BART, unions return to bargaining table


Governor Jerry Brown is requesting a judge order a 60-day cooling off period on Sunday if an agreement isn't reached by then. The union is against the move, but the court reports no one has filed papers opposing it.

The San Francisco Superior Court judge does have the authority to rule against the request, though that is considered unlikely. The judge's decision is expected Sunday morning.

Until then, negotiations continue this weekend.

There was slight progress reported Saturday. The 60-day cooling off period was certainly putting pressure on both sides to reach a deal. One union says a strike may not happen now, but it may happen later.

Both sides in the BART talks returned to bargaining Saturday, knowing another deadline clock is ticking down.

"I think this is the last day to really be able to reach an agreement," SEIU member John Arantes said. "If we don't do it today, I think it will then be harder for the parties to come to an agreement."

Gov. Brown will seek a 60-day cooling off period if there's no settlement by Sunday night in the BART talks. It's something unions don't want. BART's chief negotiator Thomas Hock admits he doesn't either.

"They want a settlement," Hock said. "I don't think anyone wants to come back here. I mean, we're not nuts. Do you want to come back here in 55 days? 50 days? I mean, come on, get real. I mean, everyone wants to get this thing done. This isn't fun sitting up there every day for eight, 10, 12 hours."

"We want a deal, I can't say that enough," ATU President Antonette Bryant said.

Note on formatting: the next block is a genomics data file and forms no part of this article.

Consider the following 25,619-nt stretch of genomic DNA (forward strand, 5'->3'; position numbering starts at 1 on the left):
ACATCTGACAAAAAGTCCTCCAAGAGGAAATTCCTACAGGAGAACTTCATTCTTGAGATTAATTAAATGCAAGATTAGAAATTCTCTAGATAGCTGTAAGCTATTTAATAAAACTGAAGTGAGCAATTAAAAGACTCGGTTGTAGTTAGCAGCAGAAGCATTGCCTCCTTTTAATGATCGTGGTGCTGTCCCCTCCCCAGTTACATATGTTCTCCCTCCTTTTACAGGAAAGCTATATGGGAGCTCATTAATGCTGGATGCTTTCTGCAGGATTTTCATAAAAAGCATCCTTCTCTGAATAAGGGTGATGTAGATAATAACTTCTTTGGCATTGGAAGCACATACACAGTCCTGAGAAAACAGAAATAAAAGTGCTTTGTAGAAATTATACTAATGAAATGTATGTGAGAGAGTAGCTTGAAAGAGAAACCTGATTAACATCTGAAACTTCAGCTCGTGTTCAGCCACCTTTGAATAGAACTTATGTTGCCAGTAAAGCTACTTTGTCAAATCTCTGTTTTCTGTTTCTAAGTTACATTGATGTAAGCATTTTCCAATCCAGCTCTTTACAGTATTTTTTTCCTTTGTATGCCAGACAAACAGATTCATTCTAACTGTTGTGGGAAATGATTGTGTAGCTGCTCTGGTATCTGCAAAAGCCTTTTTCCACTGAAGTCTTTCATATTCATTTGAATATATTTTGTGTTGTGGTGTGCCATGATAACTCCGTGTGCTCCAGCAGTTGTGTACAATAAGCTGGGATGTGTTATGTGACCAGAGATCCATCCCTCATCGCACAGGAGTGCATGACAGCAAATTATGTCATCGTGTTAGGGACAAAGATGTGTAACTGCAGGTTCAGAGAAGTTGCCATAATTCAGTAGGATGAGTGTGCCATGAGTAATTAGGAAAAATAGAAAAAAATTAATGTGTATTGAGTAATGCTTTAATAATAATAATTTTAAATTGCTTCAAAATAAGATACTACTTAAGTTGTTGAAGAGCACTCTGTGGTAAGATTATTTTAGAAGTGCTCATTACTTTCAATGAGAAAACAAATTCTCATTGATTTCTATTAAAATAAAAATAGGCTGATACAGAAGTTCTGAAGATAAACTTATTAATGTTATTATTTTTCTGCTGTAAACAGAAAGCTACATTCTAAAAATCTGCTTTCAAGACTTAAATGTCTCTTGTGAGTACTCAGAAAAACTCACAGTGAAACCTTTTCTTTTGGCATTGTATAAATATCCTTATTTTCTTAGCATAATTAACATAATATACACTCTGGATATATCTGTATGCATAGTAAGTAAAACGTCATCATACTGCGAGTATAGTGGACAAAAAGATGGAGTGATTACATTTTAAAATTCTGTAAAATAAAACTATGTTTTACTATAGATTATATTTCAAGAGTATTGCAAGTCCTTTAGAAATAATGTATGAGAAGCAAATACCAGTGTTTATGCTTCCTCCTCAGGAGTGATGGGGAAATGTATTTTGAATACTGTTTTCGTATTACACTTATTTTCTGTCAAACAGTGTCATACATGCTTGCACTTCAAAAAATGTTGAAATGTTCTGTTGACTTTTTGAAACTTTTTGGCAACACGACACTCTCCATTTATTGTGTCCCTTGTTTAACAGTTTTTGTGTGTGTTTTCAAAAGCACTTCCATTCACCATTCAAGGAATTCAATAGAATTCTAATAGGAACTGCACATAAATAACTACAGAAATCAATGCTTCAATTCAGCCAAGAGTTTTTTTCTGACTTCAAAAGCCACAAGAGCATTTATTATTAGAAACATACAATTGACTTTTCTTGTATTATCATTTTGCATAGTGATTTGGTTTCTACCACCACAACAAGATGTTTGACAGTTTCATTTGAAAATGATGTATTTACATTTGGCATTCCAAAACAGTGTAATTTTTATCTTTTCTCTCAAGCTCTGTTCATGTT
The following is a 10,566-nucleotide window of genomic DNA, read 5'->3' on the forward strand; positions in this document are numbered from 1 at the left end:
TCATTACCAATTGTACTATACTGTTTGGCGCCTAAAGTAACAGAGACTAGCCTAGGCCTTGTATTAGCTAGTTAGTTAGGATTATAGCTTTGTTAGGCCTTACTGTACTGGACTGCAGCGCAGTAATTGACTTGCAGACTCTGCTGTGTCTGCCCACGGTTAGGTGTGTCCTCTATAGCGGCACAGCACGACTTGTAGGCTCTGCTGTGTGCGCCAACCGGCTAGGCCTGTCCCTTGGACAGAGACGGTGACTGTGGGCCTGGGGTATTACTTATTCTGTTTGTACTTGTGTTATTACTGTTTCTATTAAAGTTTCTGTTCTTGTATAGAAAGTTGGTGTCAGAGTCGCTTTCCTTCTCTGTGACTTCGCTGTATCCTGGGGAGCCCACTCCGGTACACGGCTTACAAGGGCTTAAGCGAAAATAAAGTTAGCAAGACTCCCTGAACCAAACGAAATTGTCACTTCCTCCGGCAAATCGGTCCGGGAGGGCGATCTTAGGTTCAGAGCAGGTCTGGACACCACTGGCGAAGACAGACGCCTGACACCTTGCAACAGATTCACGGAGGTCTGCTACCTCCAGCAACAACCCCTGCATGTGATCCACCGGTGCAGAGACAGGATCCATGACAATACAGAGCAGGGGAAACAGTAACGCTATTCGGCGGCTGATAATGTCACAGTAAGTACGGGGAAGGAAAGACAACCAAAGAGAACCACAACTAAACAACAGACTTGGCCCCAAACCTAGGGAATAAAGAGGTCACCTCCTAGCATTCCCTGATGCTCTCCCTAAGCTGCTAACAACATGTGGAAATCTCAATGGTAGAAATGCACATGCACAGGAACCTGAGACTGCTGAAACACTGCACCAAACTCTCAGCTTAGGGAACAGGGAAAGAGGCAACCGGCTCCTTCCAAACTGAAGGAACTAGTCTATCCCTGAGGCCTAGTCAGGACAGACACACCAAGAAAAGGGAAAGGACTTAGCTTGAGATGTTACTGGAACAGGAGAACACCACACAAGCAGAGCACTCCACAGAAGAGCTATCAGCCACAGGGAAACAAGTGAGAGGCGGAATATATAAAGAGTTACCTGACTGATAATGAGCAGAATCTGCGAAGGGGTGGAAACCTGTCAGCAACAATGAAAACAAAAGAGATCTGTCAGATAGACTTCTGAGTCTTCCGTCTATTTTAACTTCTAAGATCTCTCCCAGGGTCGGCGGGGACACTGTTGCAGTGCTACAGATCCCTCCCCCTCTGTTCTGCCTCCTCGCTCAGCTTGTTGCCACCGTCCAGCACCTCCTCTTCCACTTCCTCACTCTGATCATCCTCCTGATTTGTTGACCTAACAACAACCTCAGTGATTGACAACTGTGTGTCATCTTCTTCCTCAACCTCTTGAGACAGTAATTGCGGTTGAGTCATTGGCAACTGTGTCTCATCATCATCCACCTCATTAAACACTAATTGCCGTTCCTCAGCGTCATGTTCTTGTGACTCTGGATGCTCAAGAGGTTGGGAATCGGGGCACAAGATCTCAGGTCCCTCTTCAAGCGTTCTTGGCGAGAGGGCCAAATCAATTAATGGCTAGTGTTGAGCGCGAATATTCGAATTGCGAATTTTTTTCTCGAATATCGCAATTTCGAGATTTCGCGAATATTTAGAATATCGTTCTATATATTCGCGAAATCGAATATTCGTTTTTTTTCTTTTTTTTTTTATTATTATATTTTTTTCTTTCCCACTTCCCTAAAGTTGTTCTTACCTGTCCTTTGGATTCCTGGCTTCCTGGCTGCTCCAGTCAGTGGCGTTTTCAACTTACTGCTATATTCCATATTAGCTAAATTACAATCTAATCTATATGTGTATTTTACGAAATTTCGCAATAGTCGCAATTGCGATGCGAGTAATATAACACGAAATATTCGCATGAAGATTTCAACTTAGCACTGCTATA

Bryant says both sides are talking but still at odds over pay, pension, and health care contributions. She says a strike option may be off the table for now, but could still be an option later.

"At the end of that 60 days, if there's no deal, there will be a strike," Bryant said. "And there's nothing the governor can do about that."

BART riders hope that worst case scenario never happens.

"I'm usually pro labor, but I'm so pissed at BART employees at this point," BART rider Tony Berger said. "I feel they are just way overpaid for what they do, and enough is enough."

"What does it cost to raise a family?" BART rider Sharon Moore asked. "You know, what does it cost? And, that's what you need to pay people. And you need to stop acting like it's like they're asking for blood from a stone."

Some riders feel caught in another game of BART limbo with no end in sight.

Unions say a strike is something they definitely do not want.

Sunday's hearing begins at 9 a.m. at San Francisco Superior Court.

If a deal is not reached by midnight Sunday, that 60-day cooling off period will likely happen.

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